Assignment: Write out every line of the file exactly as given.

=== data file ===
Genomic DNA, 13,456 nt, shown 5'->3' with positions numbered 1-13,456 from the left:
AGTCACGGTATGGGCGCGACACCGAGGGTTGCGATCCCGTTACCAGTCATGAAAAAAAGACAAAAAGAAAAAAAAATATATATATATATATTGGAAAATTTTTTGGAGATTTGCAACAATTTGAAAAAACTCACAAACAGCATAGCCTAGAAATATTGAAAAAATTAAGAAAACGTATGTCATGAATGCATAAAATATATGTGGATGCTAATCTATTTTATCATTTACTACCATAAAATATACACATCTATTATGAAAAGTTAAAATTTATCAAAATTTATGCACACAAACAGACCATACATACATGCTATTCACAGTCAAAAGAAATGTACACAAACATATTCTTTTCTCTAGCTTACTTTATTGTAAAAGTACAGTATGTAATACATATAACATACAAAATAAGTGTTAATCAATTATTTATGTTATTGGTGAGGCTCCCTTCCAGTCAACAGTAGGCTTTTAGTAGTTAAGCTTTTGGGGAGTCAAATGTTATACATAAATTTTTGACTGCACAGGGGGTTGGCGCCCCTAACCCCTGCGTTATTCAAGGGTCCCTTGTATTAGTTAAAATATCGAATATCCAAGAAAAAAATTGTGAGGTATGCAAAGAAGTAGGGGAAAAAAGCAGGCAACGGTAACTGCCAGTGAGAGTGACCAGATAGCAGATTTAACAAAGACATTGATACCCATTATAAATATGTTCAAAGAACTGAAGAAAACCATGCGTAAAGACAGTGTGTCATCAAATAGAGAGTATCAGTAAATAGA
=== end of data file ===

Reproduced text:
Genomic DNA, 13,456 nt, shown 5'->3' with positions numbered 1-13,456 from the left:
AGTCACGGTATGGGCGCGACACCGAGGGTTGCGATCCCGTTACCAGTCATGAAAAAAAGACAAAAAGAAAAAAAAATATATATATATATATTGGAAAATTTTTTGGAGATTTGCAACAATTTGAAAAAACTCACAAACAGCATAGCCTAGAAATATTGAAAAAATTAAGAAAACGTATGTCATGAATGCATAAAATATATGTGGATGCTAATCTATTTTATCATTTACTACCATAAAATATACACATCTATTATGAAAAGTTAAAATTTATCAAAATTTATGCACACAAACAGACCATACATACATGCTATTCACAGTCAAAAGAAATGTACACAAACATATTCTTTTCTCTAGCTTACTTTATTGTAAAAGTACAGTATGTAATACATATAACATACAAAATAAGTGTTAATCAATTATTTATGTTATTGGTGAGGCTCCCTTCCAGTCAACAGTAGGCTTTTAGTAGTTAAGCTTTTGGGGAGTCAAATGTTATACATAAATTTTTGACTGCACAGGGGGTTGGCGCCCCTAACCCCTGCGTTATTCAAGGGTCCCTTGTATTAGTTAAAATATCGAATATCCAAGAAAAAAATTGTGAGGTATGCAAAGAAGTAGGGGAAAAAAGCAGGCAACGGTAACTGCCAGTGAGAGTGACCAGATAGCAGATTTAACAAAGACATTGATACCCATTATAAATATGTTCAAAGAACTGAAGAAAACCATGCGTAAAGACAGTGTGTCATCAAATAGAGAGTATCAGTAAATAGA